Almost half of the inmates who went on the run from two open prisons in Tayside last year were serving time for murder or attempted murder.
A total of 81 prisoners absconded from the jails in 2006
The Scottish Prison Service (SPS) has released details of past convictions of the 81 offenders who absconded from Castle Huntly and Noranside in 2006.
They included 10 killers, 29 men who had attempted to murder someone and others jailed for attempted rape.
The SPS said the issue of absconding was taken "very seriously".
Many absconders had been convicted of multiple offences, including gun crime, carrying knives, drug dealing, abduction and prison breaking.
An SPS spokesman said open prisons had a high proportion of inmates who had committed violent offences.
He said: "The purpose of open prison is to prepare prisoners, especially those who have spent some considerable time in secure custody, for release in less secure conditions.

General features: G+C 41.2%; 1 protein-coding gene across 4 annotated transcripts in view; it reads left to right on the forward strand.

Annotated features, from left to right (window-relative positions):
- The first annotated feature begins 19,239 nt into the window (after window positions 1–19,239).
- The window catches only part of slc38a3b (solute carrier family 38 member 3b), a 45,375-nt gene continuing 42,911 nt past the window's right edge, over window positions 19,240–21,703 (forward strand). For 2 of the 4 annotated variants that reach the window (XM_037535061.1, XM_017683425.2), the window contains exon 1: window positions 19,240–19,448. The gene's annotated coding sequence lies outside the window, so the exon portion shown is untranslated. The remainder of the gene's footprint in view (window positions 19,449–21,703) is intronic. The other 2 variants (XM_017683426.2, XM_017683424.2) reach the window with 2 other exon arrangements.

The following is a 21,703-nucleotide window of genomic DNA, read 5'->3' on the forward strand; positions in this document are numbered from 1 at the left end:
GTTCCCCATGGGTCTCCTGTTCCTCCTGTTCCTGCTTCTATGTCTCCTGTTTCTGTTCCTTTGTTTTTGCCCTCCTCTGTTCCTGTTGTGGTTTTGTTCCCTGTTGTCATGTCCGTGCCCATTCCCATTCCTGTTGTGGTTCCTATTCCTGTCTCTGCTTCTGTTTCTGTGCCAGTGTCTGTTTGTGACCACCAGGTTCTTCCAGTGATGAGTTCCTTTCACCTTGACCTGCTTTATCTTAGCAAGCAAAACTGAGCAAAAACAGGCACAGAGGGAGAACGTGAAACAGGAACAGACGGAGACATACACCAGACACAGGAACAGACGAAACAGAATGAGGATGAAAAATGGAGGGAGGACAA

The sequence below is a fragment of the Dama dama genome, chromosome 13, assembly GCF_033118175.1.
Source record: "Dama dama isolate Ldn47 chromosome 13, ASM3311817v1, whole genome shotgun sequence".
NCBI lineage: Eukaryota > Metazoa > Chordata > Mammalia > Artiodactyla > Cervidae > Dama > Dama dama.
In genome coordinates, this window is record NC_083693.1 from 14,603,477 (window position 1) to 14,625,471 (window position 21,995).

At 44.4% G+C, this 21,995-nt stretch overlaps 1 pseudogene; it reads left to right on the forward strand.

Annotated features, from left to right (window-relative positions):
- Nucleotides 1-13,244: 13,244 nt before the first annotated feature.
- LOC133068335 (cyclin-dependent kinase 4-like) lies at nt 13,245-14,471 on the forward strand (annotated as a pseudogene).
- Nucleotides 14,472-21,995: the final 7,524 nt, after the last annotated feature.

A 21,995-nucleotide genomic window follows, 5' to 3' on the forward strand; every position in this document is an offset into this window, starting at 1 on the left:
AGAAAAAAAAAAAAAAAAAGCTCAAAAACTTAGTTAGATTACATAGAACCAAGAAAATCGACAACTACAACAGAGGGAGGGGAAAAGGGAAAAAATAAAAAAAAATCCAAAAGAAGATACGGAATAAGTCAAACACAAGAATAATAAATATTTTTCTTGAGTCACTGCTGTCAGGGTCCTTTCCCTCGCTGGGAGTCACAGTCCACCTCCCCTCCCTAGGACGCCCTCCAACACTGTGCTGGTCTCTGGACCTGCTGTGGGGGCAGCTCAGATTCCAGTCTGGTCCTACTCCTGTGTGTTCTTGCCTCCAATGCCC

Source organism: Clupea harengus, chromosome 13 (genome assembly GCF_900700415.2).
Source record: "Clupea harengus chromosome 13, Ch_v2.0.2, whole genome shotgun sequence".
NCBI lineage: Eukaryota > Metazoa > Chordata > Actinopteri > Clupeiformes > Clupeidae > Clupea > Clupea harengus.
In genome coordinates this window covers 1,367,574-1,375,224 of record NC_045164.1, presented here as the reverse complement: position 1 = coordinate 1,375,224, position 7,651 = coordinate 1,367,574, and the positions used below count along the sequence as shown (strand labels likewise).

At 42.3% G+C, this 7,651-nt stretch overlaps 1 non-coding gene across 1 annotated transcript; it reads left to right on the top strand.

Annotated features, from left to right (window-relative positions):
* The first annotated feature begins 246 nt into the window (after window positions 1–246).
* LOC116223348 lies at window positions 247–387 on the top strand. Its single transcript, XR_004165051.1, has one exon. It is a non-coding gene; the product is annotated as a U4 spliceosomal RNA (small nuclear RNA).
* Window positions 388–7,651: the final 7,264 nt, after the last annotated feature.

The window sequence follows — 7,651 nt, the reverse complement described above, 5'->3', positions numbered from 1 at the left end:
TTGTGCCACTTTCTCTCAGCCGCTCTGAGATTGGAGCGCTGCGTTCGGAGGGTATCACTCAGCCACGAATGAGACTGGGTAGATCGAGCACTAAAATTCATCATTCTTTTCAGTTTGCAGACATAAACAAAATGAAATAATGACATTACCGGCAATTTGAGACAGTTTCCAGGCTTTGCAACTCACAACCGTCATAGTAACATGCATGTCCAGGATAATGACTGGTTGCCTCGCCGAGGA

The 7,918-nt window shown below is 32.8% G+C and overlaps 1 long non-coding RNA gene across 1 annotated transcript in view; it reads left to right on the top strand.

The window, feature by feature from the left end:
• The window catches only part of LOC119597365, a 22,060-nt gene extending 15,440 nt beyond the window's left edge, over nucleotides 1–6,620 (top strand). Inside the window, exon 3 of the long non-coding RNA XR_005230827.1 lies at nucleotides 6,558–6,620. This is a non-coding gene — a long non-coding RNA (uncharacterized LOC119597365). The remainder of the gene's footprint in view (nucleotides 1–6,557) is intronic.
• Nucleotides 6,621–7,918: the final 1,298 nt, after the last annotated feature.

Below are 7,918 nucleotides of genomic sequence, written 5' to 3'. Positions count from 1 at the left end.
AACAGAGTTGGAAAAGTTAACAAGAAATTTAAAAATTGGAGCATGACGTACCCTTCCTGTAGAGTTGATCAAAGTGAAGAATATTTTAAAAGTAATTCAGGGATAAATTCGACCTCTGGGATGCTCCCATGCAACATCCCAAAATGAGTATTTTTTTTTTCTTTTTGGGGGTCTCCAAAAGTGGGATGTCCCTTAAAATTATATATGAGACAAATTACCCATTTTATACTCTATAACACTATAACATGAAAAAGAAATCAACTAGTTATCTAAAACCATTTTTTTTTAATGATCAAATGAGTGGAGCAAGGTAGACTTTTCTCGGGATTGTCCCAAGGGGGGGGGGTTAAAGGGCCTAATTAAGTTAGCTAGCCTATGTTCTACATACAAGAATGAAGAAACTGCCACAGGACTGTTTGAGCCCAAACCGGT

"Those prisoners who have committed serious offences, invariably spend a long time in secure custody and are therefore most likely to benefit from the opportunities that open prisons offer."
The spokesman said measures have been put in place to assess those inmates eligible for open prison and punish those who break the rules.
He said: "Prisoners who demonstrate such behaviours risk returning to closed prisons, further time in custody and prosecution.
"There are always a minority of prisoners who will seek to undermine the aims of open prisons.
"All prisoners who access the open estate have previously undergone a rigorous risk assessment process."
Scottish Conservative justice spokesman, Bill Aitken, said: "When they built the prisons, they weren't supposed to be built with revolving doors.
"Open prisons have a use for low-risk prisoners being prepared for release, but we must never compromise public safety by putting serious, violent criminals in what have sadly become little more than holiday camps."